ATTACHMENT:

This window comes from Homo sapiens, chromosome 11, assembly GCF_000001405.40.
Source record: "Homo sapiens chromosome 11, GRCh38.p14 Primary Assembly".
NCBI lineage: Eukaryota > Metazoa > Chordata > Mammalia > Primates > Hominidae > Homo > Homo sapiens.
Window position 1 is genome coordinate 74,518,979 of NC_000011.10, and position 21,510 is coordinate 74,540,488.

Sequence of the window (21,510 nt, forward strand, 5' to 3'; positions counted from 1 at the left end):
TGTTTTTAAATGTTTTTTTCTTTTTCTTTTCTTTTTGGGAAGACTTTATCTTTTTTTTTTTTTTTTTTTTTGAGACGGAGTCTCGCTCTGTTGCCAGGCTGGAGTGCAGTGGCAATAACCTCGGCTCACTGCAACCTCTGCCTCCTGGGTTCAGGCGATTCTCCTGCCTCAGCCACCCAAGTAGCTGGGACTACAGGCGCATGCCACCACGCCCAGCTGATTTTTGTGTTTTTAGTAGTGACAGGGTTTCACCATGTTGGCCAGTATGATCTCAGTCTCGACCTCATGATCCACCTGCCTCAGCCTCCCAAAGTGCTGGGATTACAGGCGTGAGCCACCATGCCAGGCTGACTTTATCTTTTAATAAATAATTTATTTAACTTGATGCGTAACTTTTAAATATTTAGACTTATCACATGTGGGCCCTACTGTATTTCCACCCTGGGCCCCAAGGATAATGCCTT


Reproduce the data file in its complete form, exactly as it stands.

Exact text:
This window comes from Homo sapiens, chromosome 11, assembly GCF_000001405.40.
Source record: "Homo sapiens chromosome 11, GRCh38.p14 Primary Assembly".
NCBI lineage: Eukaryota > Metazoa > Chordata > Mammalia > Primates > Hominidae > Homo > Homo sapiens.
Window position 1 is genome coordinate 74,518,979 of NC_000011.10, and position 21,510 is coordinate 74,540,488.

Sequence of the window (21,510 nt, forward strand, 5' to 3'; positions counted from 1 at the left end):
TGTTTTTAAATGTTTTTTTCTTTTTCTTTTCTTTTTGGGAAGACTTTATCTTTTTTTTTTTTTTTTTTTTTGAGACGGAGTCTCGCTCTGTTGCCAGGCTGGAGTGCAGTGGCAATAACCTCGGCTCACTGCAACCTCTGCCTCCTGGGTTCAGGCGATTCTCCTGCCTCAGCCACCCAAGTAGCTGGGACTACAGGCGCATGCCACCACGCCCAGCTGATTTTTGTGTTTTTAGTAGTGACAGGGTTTCACCATGTTGGCCAGTATGATCTCAGTCTCGACCTCATGATCCACCTGCCTCAGCCTCCCAAAGTGCTGGGATTACAGGCGTGAGCCACCATGCCAGGCTGACTTTATCTTTTAATAAATAATTTATTTAACTTGATGCGTAACTTTTAAATATTTAGACTTATCACATGTGGGCCCTACTGTATTTCCACCCTGGGCCCCAAGGATAATGCCTT